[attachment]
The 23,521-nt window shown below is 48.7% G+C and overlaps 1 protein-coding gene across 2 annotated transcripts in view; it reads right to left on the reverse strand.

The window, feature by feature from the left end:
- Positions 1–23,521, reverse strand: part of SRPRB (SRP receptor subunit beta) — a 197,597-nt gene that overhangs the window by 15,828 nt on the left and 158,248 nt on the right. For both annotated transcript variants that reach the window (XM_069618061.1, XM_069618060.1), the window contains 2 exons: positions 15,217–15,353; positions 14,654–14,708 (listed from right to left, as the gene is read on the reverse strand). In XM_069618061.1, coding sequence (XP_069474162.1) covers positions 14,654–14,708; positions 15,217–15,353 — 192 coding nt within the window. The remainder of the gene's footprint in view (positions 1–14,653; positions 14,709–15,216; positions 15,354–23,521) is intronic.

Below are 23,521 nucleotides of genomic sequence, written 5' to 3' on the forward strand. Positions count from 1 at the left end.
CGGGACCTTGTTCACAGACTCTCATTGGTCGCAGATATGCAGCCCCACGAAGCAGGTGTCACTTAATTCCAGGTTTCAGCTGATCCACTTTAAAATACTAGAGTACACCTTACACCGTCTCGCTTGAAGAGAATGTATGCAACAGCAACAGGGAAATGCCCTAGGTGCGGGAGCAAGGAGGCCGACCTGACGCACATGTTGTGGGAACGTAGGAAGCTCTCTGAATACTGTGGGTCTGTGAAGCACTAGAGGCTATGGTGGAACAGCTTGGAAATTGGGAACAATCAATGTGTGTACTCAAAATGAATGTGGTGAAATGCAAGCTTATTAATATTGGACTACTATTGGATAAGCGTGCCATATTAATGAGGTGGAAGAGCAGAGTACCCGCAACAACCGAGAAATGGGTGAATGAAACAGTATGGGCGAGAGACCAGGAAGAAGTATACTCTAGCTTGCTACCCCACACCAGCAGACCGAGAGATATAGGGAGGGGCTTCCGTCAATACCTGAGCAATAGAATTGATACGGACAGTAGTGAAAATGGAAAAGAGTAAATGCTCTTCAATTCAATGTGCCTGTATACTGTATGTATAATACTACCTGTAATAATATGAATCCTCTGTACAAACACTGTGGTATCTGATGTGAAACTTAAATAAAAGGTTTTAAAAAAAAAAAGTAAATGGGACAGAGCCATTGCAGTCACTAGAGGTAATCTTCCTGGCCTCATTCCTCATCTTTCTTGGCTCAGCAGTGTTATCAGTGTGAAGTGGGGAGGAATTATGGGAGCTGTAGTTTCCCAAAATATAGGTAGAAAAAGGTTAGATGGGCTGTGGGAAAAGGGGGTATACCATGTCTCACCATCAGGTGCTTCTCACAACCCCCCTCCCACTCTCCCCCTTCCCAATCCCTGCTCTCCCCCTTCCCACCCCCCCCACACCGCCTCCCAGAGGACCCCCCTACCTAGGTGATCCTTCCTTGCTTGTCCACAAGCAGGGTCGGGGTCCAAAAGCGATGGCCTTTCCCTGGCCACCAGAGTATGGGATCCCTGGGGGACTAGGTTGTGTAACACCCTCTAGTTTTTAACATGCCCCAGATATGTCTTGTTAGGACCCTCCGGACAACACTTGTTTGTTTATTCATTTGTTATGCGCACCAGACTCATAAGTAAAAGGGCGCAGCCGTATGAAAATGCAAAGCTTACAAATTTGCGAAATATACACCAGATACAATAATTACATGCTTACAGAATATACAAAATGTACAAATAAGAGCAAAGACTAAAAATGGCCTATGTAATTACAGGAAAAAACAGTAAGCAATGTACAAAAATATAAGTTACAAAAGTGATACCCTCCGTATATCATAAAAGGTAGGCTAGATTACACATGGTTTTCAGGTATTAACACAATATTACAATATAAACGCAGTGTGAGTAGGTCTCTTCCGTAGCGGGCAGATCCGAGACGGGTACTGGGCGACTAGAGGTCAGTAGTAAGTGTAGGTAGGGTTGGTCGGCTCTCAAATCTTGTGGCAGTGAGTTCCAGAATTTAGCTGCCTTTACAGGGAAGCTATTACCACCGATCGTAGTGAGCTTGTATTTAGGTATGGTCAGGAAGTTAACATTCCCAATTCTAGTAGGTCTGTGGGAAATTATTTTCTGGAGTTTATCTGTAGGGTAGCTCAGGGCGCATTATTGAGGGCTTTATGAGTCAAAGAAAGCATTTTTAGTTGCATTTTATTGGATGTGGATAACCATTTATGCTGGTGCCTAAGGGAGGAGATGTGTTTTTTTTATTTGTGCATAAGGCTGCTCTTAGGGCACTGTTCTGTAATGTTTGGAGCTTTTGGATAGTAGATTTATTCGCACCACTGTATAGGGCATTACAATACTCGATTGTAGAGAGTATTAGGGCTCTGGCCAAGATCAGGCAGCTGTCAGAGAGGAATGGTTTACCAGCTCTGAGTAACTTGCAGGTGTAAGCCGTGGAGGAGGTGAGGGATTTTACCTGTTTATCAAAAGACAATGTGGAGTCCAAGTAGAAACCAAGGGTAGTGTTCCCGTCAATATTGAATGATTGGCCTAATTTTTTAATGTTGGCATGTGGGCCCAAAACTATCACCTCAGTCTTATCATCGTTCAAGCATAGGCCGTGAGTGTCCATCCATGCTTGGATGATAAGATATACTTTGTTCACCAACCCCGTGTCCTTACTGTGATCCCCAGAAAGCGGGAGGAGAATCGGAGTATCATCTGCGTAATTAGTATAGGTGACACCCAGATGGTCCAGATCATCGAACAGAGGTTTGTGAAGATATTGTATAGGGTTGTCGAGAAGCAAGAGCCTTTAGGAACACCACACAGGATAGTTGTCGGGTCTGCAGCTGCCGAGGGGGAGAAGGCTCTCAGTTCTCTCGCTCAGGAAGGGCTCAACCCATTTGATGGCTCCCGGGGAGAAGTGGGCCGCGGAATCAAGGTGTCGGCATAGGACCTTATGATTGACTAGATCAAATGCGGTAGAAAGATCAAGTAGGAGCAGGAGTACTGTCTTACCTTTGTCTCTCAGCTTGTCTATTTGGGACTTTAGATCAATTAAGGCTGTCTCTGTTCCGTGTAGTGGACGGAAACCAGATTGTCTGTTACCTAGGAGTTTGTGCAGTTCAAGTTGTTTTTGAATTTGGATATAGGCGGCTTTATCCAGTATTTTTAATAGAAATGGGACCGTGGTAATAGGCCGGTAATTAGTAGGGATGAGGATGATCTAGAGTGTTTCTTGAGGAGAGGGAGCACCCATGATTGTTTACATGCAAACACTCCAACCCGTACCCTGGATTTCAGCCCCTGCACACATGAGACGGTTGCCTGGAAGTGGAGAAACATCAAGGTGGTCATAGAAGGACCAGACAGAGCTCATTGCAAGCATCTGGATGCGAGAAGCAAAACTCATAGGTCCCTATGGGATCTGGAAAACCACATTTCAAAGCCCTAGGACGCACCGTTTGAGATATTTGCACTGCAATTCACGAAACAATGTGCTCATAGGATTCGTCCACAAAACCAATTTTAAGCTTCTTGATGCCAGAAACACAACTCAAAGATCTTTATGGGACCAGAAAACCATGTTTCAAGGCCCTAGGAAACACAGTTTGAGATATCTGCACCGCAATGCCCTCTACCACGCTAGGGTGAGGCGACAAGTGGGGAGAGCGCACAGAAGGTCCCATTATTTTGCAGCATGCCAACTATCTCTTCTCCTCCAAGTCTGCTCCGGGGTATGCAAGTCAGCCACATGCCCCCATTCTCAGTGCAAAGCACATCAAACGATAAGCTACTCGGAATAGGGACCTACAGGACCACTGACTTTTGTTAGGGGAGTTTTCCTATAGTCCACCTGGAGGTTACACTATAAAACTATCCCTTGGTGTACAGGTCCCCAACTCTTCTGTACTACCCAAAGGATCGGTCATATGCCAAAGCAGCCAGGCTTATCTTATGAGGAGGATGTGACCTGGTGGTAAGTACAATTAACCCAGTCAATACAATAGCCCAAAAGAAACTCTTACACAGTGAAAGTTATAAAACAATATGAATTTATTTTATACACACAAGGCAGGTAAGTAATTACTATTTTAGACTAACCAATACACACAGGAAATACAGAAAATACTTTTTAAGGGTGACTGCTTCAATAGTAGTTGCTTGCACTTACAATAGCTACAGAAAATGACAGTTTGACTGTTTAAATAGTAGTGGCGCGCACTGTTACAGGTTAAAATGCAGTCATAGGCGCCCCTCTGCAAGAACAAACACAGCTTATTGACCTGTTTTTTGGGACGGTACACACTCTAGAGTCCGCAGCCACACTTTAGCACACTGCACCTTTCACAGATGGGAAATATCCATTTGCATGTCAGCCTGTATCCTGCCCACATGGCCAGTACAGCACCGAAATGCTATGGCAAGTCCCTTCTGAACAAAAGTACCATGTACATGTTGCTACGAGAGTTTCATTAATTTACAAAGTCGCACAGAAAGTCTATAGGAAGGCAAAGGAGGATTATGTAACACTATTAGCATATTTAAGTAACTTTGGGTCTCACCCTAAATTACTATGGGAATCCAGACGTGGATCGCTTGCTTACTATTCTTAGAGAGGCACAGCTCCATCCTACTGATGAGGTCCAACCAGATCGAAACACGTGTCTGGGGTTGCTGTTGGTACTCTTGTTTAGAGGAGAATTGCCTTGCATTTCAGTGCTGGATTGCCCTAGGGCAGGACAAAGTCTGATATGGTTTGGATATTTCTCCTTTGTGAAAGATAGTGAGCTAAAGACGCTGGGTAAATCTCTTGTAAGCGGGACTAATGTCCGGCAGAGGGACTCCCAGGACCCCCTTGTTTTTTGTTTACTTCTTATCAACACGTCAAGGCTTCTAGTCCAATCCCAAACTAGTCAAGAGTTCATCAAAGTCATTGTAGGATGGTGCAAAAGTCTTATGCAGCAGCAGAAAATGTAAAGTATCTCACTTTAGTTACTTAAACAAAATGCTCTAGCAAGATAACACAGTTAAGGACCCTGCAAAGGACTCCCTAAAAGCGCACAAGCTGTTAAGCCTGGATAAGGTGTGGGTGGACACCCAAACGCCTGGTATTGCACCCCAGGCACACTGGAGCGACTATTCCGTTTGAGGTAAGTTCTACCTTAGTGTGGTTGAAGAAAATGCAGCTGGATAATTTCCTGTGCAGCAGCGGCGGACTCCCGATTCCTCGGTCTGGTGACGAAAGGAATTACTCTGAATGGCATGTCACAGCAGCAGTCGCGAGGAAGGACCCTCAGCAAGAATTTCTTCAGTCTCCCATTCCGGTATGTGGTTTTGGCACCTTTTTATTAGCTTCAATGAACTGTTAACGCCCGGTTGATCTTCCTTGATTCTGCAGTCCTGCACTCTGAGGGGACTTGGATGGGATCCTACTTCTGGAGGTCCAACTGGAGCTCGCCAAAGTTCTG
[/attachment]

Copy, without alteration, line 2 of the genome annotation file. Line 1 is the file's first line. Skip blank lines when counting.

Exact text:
The window, feature by feature from the left end: